Facebook loses Oculus executive who led its mobile VR efforts
Another Oculus executive who played a key role in Facebook's VR efforts is leaving the company. Just a few days ago, Oculus co-founder Nate Mitchell headed for the exit -- now, Variety has revealed that Max Cohen, Oculus' head of mobile, is also peacing out. While Facebook refused to give the publication an official statement, Cohen's LinkedIn page confirms his departure. His current position says he's an "explorer" who's "learning new skills." Cohen joined Oculus as VP of mobile just a few weeks before Facebook's acquisition and headed up several projects over the years.
Oculus is launching hand tracking on its Quest virtual reality headset in an update early next year. The system will apparently use the Quest’s built-in cameras to track hand motion at a fine-grained level, instead of requiring a controller system like Oculus Touch. According to Facebook CEO Mark Zuckerberg, it’s part of a larger push to minimize the amount of hardware required for virtual reality.
, Oculus said tracking will be an experimental opt-in feature for consumers and part of a software development kit for people building Quest experiences. It also laid out behind the tracking — essentially, it supplements the existing camera images with “new techniques in deep learning and model-based tracking.”
Oculus Link turns every Quest into a Rift this November
Oculus Quest owners will soon have access to the entire library of Rift PC experiences, but not in the way you'd expect. Today at the Oculus Connect 6 conference, Facebook CEO Mark Zuckerberg announced Oculus Link, a new feature that'll let Quest owners connect their headsets to gaming PCs with a USB-C cable. Basically, it turns that standalone headset into a fully functional Oculus Rift. Zuckerberg said the feature will work with most USB-C cables, and it'll be available this November.
Introducing Hand Tracking on— Oculus (@oculus) —Bringing Your Real Hands into VR //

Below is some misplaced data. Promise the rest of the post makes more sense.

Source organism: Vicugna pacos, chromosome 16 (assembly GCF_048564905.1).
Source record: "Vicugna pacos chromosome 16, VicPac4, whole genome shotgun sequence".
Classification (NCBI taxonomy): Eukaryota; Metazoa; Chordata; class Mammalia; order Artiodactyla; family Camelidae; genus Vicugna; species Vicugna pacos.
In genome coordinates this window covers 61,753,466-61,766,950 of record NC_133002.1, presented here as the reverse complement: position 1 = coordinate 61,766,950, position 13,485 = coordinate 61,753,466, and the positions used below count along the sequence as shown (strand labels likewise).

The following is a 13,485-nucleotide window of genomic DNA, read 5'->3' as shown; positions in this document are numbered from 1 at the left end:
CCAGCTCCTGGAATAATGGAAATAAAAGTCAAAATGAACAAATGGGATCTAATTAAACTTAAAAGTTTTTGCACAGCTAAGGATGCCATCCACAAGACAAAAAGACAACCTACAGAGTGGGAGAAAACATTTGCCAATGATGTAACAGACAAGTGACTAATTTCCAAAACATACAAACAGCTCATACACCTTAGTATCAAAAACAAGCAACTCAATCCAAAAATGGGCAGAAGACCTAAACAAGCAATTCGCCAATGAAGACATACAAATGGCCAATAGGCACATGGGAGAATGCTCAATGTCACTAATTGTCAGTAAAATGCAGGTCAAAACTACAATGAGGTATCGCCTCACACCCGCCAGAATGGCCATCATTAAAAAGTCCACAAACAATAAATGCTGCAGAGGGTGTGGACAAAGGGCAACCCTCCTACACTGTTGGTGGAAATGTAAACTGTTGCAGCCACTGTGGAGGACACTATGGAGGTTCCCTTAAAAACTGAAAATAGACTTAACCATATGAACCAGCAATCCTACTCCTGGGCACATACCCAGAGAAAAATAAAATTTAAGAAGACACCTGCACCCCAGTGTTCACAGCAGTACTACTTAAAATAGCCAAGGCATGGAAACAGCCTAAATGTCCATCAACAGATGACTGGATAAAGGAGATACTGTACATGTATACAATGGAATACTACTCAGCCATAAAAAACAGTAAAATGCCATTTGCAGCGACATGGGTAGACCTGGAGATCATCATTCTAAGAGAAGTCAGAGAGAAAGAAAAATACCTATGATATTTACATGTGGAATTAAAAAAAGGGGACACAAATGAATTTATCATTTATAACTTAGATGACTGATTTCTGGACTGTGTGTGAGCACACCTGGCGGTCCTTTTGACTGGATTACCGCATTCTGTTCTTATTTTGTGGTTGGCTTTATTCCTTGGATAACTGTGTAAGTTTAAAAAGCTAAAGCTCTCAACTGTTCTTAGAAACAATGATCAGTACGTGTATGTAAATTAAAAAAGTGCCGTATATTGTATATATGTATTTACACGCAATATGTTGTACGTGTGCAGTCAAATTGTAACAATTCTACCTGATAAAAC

This doesn’t make Oculus the first VR company to use hand tracking, and it won’t be the only way to interact with Quest content. The company Leap Motion (now rebranded asafter a merger) pioneered the system years ago. But hand tracking hasn’t been an official input method for a prominent high-end headset so far.
Oculus increasingly treats the $399 Quest as its flagship product — it has more capabilities than the cheaper Oculus Go and it’s more portable than the tethered Oculus Rift S. The Oculus Rift S also has cameras, but Oculus didn’t mention adding support for it.
Hand Tracking: Algorithm Detects Sign Language
Attempts to capture complex gestures and translate them into oral language have been repeated, but with limited success so far. Google could now be the breakthrough.
million people communicate in sign language. In Germany alone there are about 200,000 people. The opportunities to communicate with people who do not speak sign language have been extremely limited. Researchers in Google's Artificial Intelligence Laboratory have now made great progress.
The developed technique uses some shortcuts and the ever-improving intelligence of machine learning systems to create a precise map of the hand and all fingers in real time. This does not require more than a smartphone and the integrated camera.algorithm kept as simple as possible
The researchers set themselves the goal of reducing the amount of data that the algorithm gets leaked. Fewer data mean faster results at the same time. For this reason, they dropped their first idea of using a system to determine the position and size of the entire hand,.
Instead, the system now only has to find the palm and thus the most striking and largest part of the hand. Once the palm is detected, the system also captures and analyzes the fingers. A separate algorithm then assigns 21 coordinates to the hand, which are roughly matched to knuckles and fingertips. The distance between the fingers is also analyzed.
To equip the system with the necessary intelligence , 30,000 images of hands in different poses and lighting situations were manually entered.
However, there is still a long way to go to really communicate with people who are not proficient in sign language.itself does not currently plan to use the feature in its products, and makes the source code available to everyone.
What do you like about the Oculus Rift S? .
When senior editor Devindra Hardawar tested the Oculus Rift S, he kept asking himself: Who really needs this VR headset? With built-in tracking, sharp resolution and a comfortable headstrap, the $399 Rift S makes a convincing argument for an entry-level VR purchase. However, it still needs to be tethered to a computer, its design and build quality aren't better than the original Rift and the identically priced Oculus Quest has higher resolution displays. That all adds up to a tough recommendation. In the end, the newest Oculus system earned a fair score of 80.